Aug 18, 2011  |  Today's News

In many movies you see the classic scene portraying the good cop / bad cop routine. If you know the characters you may have conflicting ideas of which one is really which. The corn crop in Sangamon County is much like that this year. Is it a Good Crop / Bad Crop. 

The Farm Bureau set out to determine which character is really out in our fields. Opinions swung both ways and it wasn't until all the results were tabulated that we learned the true identity. It's neither. While the crop isn't a failure it sure isn't shaping up to be a bin buster either.

Teams of volunteers headed out into the fields this morning for the 9th consecutive year to gather critical data used in determining just where the crop stands. Using a sampling method based on 60' row counts and data tallying average grain length, average number of kernel rows, stalk population, ear population and ear/stalk ratio, the teams spent the morning surveying every township in the county. After yields for each township were sampled, the teams headed back to the Farm Bureau and had lunch, anxiously awaiting the results.

83 samples were taken throughout the county. The lowest individual sample was 113.1 bushels per acre with the highest ringing in at 248.8 bushels per acre. The overall average of the county was figured at 178.3 bushels per acre.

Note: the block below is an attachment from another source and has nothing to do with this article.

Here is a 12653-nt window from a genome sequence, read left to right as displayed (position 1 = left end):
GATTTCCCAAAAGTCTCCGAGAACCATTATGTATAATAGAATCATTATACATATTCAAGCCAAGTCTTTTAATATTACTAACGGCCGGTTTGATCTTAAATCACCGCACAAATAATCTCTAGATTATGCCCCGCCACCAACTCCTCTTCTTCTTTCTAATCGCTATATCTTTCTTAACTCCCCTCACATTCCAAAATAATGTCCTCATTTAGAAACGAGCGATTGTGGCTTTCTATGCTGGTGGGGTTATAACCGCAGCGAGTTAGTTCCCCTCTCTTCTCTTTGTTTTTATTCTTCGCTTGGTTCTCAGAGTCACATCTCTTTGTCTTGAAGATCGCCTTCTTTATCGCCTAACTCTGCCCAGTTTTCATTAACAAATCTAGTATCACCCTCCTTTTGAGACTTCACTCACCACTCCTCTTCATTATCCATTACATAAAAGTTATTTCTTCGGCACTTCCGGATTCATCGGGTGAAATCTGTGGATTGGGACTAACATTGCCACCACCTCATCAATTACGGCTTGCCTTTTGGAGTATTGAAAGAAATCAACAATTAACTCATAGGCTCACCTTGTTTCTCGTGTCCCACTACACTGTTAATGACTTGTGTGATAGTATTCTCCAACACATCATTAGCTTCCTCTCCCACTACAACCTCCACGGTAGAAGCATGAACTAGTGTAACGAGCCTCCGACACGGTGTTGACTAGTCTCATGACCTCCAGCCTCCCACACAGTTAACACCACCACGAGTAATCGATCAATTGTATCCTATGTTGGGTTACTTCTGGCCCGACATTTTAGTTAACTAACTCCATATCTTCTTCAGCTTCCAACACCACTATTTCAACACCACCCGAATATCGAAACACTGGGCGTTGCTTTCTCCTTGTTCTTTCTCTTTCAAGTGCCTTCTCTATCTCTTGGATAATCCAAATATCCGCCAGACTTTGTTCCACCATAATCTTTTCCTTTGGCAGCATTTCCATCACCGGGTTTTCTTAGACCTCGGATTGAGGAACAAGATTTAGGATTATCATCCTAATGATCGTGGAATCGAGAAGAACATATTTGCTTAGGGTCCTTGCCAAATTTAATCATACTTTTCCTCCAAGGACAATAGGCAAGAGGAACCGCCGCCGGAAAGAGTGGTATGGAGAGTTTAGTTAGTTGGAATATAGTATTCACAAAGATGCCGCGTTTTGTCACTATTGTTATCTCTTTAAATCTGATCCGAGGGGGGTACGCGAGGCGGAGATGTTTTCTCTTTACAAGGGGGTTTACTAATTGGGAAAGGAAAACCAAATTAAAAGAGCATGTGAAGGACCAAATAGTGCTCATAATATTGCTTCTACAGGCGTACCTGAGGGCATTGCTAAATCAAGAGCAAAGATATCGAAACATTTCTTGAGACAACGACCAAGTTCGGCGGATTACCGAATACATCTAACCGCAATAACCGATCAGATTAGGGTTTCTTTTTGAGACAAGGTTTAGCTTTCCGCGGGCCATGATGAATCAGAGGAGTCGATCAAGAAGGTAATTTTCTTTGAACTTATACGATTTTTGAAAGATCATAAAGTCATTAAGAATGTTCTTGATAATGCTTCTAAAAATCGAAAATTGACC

"We've conducted this survey for nearly ten years and throughtout that time we've seen the history of how our formula reacts to different crop conditions", said Jim Birge, Sangamon County Farm Bureau Manager. "Our formula slightly overestimates a short crop and slightly underestimates a long crop. If you take that into consideration as well as recognize the large variability of yields and crop conditions in the same field I'd feel comfortable projecting the final county yield to be somewhere in the neighborhood of 166 to 168 bushels per acre."

Birge went on to note that although they release township averages in addition to the overall county average the township information should be considered only lightly since only a few samples were taken per township. From a statistical perspective the information may not accurately reflect yields for individual townships, however, since over 80 samples were taken county wide, these numbers should offer a closer representation to the overall county yield.